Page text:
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Background and Objectives
Pulse wave velocity (PWV) is an index of arterial stiffness and surrogate marker of subclinical cardiovascular disease. The clinical application of baPWV in patients with established coronary artery disease (CAD) remains unclear.
Subjects (Materials) and Methods
We evaluated that brachial-ankle pulse wave velocity (baPWV), a marker for arterial stiffness can be a risk stratification index to predict prognosis in patients with established CAD. We recruited the patients undergoing emergent or elective CAG and PCI for stable angina or acute coronary syndrome (non-ST-elevation and ST-elevation myocardial infarction, unstable angina). The main outcome measures were cardiovascular (CV) death, definite/probable stent thrombosis (ST), nonfatal myocardial infarction (MI), coronary revascularization (PCI or CABG) and a composite end point of ischemic events. PWV was determined using an automatic volume-plethysmographic device, form PWV/ABI.
In total, 925 patients were enrolled (Male 670, 72.4%) with median follow-up of 524 days. All patients received optimal antiplatelet therapy and proper coronary intervention. The higher baPWV was defined as a median baPWV of 1730 cm s-1 or more. The patients were diagnosed as ST elevation myocardial infarction (221, 23.0%), non ST elevation myocardial infarction (221, 23.9%), unstable angina (294, 31.8%), stable angina (189, 20.4%). The composite end points of the study at follow-up of 12 months were cardiovascular death, nonfatal myocardial infarction (MI), and coronary revascularization. At a 12-month follow-up, we found 61 total ischemic events (higher PWV 7.9% vs normal PWV 5.8% (p=0.211)), 18 cardiovascular deaths (2.0% vs 1.9% (p=0.964)), 5 nonfatal MIs (0.8% vs 0.4% (p=0.319)), 3 stent thrombosis (0.6% vs 0.3% (p=0.313)) and 45 target-vessel revascularizations (5.9% vs 4.2% (p=0.241)). In survival analysis, there was no significant difference between patient with higher baPWV and normal velocity. Multivariate analysis revealed that a higher baPWV was not significantly associated with poorer short-term prognosis (hazard ratio, 0.793; 95% confidence interval, 0.529-1.188) in established CAD patients.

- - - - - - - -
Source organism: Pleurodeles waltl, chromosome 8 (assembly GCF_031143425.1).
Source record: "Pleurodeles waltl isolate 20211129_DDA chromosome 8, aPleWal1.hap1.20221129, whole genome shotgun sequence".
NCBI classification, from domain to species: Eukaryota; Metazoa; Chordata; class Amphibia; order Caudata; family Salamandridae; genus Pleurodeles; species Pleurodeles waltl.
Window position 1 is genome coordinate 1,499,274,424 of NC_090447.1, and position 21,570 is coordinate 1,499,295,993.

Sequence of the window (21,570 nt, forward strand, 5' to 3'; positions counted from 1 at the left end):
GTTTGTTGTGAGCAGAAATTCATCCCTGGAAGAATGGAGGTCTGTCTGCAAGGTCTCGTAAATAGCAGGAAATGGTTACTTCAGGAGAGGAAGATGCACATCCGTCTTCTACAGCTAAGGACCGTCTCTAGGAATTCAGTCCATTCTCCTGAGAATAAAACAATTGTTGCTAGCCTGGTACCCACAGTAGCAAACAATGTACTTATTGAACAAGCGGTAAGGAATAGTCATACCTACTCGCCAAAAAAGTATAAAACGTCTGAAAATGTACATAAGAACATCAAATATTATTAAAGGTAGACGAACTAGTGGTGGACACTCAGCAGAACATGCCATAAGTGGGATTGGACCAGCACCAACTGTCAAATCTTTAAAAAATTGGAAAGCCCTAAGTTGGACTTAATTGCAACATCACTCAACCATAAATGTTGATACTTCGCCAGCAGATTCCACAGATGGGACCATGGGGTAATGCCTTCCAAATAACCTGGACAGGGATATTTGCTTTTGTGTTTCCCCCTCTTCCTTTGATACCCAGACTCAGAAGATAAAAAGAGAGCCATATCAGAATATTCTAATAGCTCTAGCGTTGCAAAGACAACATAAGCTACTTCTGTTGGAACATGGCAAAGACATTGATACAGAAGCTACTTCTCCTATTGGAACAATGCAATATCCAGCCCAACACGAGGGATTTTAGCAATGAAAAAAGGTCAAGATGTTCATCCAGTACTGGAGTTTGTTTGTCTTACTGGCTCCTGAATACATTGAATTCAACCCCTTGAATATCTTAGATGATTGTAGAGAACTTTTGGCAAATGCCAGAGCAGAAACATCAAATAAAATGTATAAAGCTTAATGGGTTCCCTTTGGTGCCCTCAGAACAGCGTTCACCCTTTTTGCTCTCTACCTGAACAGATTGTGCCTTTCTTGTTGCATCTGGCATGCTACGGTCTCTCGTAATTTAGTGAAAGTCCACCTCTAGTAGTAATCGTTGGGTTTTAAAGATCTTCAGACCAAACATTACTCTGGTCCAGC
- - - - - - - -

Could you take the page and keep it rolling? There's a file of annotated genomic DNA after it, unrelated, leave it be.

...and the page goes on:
baPWV, a marker for arterial stiffness, is not a risk stratification index for short-term prognosis in patients with established CAD patients. Routine use of PWV to predicting future cardiovascular events in patients with established CAD seems to be unnecessary.